Powered Up at Home but Powered Down in the Classroom

September 4th, 2012 by 1 Comment

(Editor’s Note: Rick Ogston is the founder of Carpe Diem Schools in Yuma, Arizona.  Ogston will discuss education innovation at the 2012 Georgia Public Policy Forum on Friday, September 21 at the W Hotel in midtown Atlanta.  Click here for additional conference information.)

By Rick Ogston

Rick Ogston, Founder and CEO, Carpe Diem Schools

Carpe Diem was created out of my own frustration.   I had what I call an Ichabod Crane moment.  Walking through my school I was looking through the windows and walking into the classrooms and I noticed a lot of disengagement, not just students but also teachers.  I was a bit challenged by that and I was thinking we’ve got to do something about that.  Why are they not engaged?  What is going on?

It was at that point that I went back to my desk and I did something very therapeutic.  I just banged my head on the desk.  Literally, that’s what I do.  I noticed as I lifted my head at one point the cell phone on my hip which was a smart phone much larger than the one I have now, this was ten years ago, and the technology that was in my office and I was thinking this (technology) is not really in the classroom.

It was not being leveraged well in the classroom.  I began to imagine that we could-reimagine education if we were able to leverage technology.   What might happen?  We do it in every other area.  Why not schools?  The education environment has been immune to technology and innovation, unfortunately.  I think that is why the students were disengaged.   They could go home and they would power up and use all kinds of technology but they came to school powered down.

So for me it’s not about technology.  It’s about learning.  How do we re-engage to learn?  How do we get them to learn again?  Why are they interested in technology?  It wasn’t because it’s a gadget.  It’s because they could personalize it.  They could make that iPad, that iPod, whatever they were using, they could make it whatever they wanted it to be.  It was an extension of them.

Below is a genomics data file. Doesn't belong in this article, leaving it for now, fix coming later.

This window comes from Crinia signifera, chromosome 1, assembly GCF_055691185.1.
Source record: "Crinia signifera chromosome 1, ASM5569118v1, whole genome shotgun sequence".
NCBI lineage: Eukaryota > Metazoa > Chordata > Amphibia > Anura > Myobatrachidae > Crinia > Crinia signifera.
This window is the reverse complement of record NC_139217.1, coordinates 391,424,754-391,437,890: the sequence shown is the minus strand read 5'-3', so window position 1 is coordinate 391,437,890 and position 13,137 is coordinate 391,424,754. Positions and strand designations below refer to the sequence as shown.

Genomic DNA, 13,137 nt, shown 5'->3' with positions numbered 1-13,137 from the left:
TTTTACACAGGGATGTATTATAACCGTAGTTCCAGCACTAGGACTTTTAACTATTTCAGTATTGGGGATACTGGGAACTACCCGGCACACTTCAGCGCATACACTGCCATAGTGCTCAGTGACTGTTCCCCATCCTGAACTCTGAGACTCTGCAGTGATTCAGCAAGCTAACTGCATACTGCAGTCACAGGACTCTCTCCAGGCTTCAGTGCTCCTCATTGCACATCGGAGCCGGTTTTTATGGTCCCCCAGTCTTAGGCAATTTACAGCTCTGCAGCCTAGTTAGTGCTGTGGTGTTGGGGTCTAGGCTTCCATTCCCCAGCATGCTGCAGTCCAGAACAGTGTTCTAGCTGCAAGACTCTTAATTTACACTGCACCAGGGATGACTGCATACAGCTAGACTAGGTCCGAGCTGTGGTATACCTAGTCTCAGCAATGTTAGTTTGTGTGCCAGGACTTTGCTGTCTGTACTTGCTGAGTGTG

I began to think, how can we do that in school?  We’ve talked for many, many, many decades about equality in learning and we’ve spent billions of dollars trying to provide equal access but what we have not done is provide equity.  There’s a difference between equality and equity.

I would love to do a little exercise with you and have everyone take off your right shoe and pass it to the person to the right of you.  Equality is that everybody has a right shoe but do they have the shoe that’s right for them?  Equity is having what’s right for them.  Technology in my mind was able to personalize learning to where everybody would have the right shoe and the right size.

You cannot personalize learning without technology, I don’t think, to scale.  Personalized learning has happened in classrooms individually for decades, but on scale, it has not.  What I wanted to do was to personalize the learning, leverage technology to scale and then, hopefully, re-engage the students.  (Carpe Diem video on YouTube)

We have changed the entire ecology of learning.  You’ve heard about flipped learning.  We have flipped the entire school to where the students are more responsible for day-to-day learning.  They learn all the concepts through digital curriculum and then rotate into classrooms every 35 to 40 minutes to receive more personalized, blended, face-to-face instruction.  This has re-engaged the students.  They feel empowered.  They can track their own trajectories.  It is exciting to see them empowered to learn.  That is Carpe Diem.

(This article is an excerpt from Ogston’s presentation at the Education Commission of the States conference in July in Atlanta.) 

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